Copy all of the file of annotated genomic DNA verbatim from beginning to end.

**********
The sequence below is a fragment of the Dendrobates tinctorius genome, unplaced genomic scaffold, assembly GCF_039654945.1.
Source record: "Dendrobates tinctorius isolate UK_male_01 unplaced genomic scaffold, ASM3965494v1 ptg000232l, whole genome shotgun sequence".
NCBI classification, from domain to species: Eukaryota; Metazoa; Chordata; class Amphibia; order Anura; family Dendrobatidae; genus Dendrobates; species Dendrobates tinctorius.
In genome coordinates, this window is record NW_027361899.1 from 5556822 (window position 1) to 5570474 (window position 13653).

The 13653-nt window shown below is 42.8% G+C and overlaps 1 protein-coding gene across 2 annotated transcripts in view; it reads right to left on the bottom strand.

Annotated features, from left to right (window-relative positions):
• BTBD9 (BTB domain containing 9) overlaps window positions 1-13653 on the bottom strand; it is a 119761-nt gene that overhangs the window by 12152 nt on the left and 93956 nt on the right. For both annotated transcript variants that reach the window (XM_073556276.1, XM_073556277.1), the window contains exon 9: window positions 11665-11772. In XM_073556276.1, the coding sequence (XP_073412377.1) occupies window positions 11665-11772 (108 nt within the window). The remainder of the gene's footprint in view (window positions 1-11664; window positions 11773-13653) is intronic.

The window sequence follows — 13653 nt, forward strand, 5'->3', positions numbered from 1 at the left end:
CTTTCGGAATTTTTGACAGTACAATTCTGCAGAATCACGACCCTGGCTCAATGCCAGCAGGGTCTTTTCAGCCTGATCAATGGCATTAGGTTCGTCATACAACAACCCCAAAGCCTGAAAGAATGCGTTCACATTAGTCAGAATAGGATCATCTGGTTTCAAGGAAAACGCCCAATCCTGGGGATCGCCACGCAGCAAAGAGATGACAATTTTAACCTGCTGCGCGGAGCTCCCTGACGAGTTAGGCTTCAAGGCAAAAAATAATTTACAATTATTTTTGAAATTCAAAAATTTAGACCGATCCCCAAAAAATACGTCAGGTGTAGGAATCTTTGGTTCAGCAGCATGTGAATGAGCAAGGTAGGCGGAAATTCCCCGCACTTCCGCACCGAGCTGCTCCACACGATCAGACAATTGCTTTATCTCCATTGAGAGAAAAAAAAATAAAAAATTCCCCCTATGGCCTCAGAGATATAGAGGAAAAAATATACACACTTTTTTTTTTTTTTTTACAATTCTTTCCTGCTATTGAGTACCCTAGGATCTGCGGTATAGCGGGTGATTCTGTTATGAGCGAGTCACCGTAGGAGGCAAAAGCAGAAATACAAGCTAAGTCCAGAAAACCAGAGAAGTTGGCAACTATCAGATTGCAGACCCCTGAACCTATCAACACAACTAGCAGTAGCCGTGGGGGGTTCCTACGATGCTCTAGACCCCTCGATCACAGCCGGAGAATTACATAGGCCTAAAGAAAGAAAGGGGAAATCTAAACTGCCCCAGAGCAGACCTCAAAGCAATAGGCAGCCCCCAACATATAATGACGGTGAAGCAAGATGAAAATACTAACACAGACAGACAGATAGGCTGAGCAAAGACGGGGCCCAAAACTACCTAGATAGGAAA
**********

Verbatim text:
The sequence below is a fragment of the Dendrobates tinctorius genome, unplaced genomic scaffold, assembly GCF_039654945.1.
Source record: "Dendrobates tinctorius isolate UK_male_01 unplaced genomic scaffold, ASM3965494v1 ptg000232l, whole genome shotgun sequence".
NCBI classification, from domain to species: Eukaryota; Metazoa; Chordata; class Amphibia; order Anura; family Dendrobatidae; genus Dendrobates; species Dendrobates tinctorius.
In genome coordinates, this window is record NW_027361899.1 from 5556822 (window position 1) to 5570474 (window position 13653).

The 13653-nt window shown below is 42.8% G+C and overlaps 1 protein-coding gene across 2 annotated transcripts in view; it reads right to left on the bottom strand.

Annotated features, from left to right (window-relative positions):
• BTBD9 (BTB domain containing 9) overlaps window positions 1-13653 on the bottom strand; it is a 119761-nt gene that overhangs the window by 12152 nt on the left and 93956 nt on the right. For both annotated transcript variants that reach the window (XM_073556276.1, XM_073556277.1), the window contains exon 9: window positions 11665-11772. In XM_073556276.1, the coding sequence (XP_073412377.1) occupies window positions 11665-11772 (108 nt within the window). The remainder of the gene's footprint in view (window positions 1-11664; window positions 11773-13653) is intronic.

The window sequence follows — 13653 nt, forward strand, 5'->3', positions numbered from 1 at the left end:
CTTTCGGAATTTTTGACAGTACAATTCTGCAGAATCACGACCCTGGCTCAATGCCAGCAGGGTCTTTTCAGCCTGATCAATGGCATTAGGTTCGTCATACAACAACCCCAAAGCCTGAAAGAATGCGTTCACATTAGTCAGAATAGGATCATCTGGTTTCAAGGAAAACGCCCAATCCTGGGGATCGCCACGCAGCAAAGAGATGACAATTTTAACCTGCTGCGCGGAGCTCCCTGACGAGTTAGGCTTCAAGGCAAAAAATAATTTACAATTATTTTTGAAATTCAAAAATTTAGACCGATCCCCAAAAAATACGTCAGGTGTAGGAATCTTTGGTTCAGCAGCATGTGAATGAGCAAGGTAGGCGGAAATTCCCCGCACTTCCGCACCGAGCTGCTCCACACGATCAGACAATTGCTTTATCTCCATTGAGAGAAAAAAAAATAAAAAATTCCCCCTATGGCCTCAGAGATATAGAGGAAAAAATATACACACTTTTTTTTTTTTTTTTACAATTCTTTCCTGCTATTGAGTACCCTAGGATCTGCGGTATAGCGGGTGATTCTGTTATGAGCGAGTCACCGTAGGAGGCAAAAGCAGAAATACAAGCTAAGTCCAGAAAACCAGAGAAGTTGGCAACTATCAGATTGCAGACCCCTGAACCTATCAACACAACTAGCAGTAGCCGTGGGGGGTTCCTACGATGCTCTAGACCCCTCGATCACAGCCGGAGAATTACATAGGCCTAAAGAAAGAAAGGGGAAATCTAAACTGCCCCAGAGCAGACCTCAAAGCAATAGGCAGCCCCCAACATATAATGACGGTGAAGCAAGATGAAAATACTAACACAGACAGACAGATAGGCTGAGCAAAGACGGGGCCCAAAACTACCTAGATAGGAAA